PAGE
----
Did you happen to catch this article about so-called ‘ugly’ vegetables? In 2015, when we all know how important sustainable living is, about how many children die every year from malnutrition, how can we justify throwing perfectly good food away because it isn’t aesthetically pleasing. The poor parsnip, tossed aside for not being all that pretty. This got me thinking about Christmas, too. A time for festivities, family and most importantly food. But while we indulge this month, it is important to not let anything go to waste.
The first time I made this parsnip soup, it was as a result of having nothing else in the house to cook with. Sometimes those are the best dishes we produce. Sweet parsnips make a wonderfully creamy soup without any need for the heavier potato or even cream. With very little effort, the consistency is velvety smooth and makes a fine dish to counter the unhealthier options we enjoy over the Christmas period. I serve this soup with a goat cheese crostini topped with caramelised walnuts. The salty tangy cheese is a great foil to the sweeter parsnip. A brie and fig crostini would also be perfect. Use what you have, keep it simple and you can’t go wrong!
1 tbsp olive oil
1 medium sized onion, finely chopped
500g parsnips (and carrots if desired), cut into chunks
350ml vegetable stock
2 bay leaves
- Heat the olive oil in a saucepan over a medium heat.
- Fry the chopped onion until softened but still pale.
- Add the parsnips – and carrots if using – to the pan along with the bay leaves, milk and stock.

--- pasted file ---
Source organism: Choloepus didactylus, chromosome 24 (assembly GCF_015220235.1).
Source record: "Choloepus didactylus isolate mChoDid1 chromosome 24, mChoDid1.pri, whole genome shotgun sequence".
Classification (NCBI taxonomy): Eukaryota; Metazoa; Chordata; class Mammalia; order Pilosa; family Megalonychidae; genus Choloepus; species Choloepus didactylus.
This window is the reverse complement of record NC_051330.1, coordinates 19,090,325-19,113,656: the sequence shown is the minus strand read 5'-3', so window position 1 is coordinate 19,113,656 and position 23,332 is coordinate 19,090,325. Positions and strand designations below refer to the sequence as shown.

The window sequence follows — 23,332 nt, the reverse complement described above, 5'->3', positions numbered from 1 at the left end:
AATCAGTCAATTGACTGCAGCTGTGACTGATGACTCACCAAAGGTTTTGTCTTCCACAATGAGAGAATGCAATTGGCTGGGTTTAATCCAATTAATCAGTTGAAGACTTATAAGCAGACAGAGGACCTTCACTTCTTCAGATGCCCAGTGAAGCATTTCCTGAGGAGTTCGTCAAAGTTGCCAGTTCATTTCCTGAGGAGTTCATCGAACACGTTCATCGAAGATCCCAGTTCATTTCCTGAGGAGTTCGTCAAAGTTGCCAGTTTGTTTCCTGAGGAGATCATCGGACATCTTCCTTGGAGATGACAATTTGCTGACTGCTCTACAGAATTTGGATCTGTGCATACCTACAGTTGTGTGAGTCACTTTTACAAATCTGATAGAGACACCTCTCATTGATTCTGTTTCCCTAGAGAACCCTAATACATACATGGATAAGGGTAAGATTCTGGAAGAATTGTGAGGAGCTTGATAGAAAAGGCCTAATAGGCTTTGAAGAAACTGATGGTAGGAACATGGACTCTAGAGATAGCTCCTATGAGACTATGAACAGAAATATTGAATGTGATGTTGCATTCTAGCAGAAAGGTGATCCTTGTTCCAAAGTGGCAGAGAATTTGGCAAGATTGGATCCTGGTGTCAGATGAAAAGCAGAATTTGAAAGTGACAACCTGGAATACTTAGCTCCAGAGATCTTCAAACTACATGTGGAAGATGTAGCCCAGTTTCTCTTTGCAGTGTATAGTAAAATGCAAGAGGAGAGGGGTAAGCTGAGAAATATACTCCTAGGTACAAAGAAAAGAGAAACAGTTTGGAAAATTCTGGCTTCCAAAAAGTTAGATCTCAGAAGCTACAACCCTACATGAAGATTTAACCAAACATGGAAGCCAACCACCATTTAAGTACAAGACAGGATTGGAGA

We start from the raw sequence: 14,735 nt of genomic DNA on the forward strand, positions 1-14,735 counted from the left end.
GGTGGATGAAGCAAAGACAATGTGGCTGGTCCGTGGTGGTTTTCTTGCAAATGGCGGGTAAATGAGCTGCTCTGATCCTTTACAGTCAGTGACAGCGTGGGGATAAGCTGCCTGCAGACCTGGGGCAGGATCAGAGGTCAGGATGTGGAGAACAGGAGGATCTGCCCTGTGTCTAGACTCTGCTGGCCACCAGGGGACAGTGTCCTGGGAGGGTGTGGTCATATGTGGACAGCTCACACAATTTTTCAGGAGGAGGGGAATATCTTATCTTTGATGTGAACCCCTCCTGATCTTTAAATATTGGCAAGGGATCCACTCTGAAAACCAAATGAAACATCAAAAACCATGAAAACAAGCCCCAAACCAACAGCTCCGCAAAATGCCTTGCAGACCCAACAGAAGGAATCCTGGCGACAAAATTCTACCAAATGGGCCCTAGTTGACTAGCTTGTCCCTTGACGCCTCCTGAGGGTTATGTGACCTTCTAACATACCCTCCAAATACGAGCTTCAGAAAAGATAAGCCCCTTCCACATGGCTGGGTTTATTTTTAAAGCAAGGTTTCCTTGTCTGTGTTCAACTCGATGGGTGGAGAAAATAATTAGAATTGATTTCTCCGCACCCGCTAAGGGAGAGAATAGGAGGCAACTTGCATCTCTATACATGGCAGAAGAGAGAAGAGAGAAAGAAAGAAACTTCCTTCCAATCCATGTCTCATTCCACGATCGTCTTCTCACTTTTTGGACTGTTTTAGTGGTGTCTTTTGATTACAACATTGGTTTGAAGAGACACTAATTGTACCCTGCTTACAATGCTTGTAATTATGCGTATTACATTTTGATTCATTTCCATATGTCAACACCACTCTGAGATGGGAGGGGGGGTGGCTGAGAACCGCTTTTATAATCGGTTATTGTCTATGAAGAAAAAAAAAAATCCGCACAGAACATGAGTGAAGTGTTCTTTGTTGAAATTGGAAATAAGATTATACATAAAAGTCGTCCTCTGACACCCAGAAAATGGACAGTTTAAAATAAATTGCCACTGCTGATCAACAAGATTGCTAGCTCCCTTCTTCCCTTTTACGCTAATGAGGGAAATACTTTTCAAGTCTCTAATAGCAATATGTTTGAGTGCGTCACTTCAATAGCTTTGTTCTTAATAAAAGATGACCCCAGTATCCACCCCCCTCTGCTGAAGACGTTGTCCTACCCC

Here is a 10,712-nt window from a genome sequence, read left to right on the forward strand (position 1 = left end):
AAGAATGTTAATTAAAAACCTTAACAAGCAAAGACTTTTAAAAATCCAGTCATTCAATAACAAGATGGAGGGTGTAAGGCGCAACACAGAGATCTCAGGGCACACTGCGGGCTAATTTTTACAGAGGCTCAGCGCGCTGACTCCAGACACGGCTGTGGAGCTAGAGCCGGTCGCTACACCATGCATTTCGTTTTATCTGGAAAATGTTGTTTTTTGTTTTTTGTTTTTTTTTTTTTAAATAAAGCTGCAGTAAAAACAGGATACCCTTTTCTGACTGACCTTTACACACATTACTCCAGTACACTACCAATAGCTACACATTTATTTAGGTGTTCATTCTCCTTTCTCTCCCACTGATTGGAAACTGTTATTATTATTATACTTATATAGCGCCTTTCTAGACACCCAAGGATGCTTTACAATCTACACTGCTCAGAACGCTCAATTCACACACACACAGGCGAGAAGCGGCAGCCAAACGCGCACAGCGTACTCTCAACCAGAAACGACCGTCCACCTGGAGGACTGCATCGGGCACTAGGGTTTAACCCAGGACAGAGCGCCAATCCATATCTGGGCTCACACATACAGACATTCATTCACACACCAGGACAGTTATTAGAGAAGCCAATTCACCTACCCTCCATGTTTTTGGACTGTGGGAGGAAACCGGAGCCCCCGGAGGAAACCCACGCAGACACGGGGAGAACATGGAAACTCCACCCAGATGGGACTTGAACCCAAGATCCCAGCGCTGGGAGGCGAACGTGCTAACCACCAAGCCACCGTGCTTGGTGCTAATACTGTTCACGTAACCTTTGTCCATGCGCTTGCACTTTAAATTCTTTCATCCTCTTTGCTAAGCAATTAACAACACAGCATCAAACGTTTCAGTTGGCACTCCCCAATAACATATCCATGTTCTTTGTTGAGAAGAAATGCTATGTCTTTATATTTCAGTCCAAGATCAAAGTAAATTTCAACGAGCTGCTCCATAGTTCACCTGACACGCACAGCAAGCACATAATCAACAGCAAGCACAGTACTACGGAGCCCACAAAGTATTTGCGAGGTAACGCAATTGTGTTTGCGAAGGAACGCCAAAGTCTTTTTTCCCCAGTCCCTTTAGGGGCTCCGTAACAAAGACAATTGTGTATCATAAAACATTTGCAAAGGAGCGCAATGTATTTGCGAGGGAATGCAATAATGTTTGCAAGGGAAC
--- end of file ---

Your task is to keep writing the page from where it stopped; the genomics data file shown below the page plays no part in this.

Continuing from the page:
- Let the soup simmer gently for 20 minutes or until the parsnip is very soft.
- Remove the bay leaves from the soup. Season with salt and freshly cracked black pepper. Taste and season more if necessary.
- Blitz the mixture in a blender or using a hand blender until completely smooth and velvety.
- Serve the soup with a drizzle of olive oil and fresh herbs if you have some – I had some sage lying around and fried some leaves in salted butter to garnish.
For the crostini, lightly grill one side of your bread until golden at the edges. Turn, drizzle with olive oil and top with the cheese. Grill until bubbling and slightly golden. Top with caramelised walnuts.
Kumud Gandhi is a Nutritional Food Scientist bestselling Author, Broadcaster, and Keynote Speaker on the subject of nutritional health for productivity & performance in the workplace. In 2010 Kumud founded ‘The Cooking Academy’ a cookery school that focusses on cooking for nutritional health and wellbeing. Kumud regularly presents to international audiences on a variety of topics such as ‘Eating for Immunity and a Lifetime of Wellness’. She is an expert in the field of Wellness in the Workplace and works with organizations to create transformational change in employee health & well-being through nutrition and health coaching.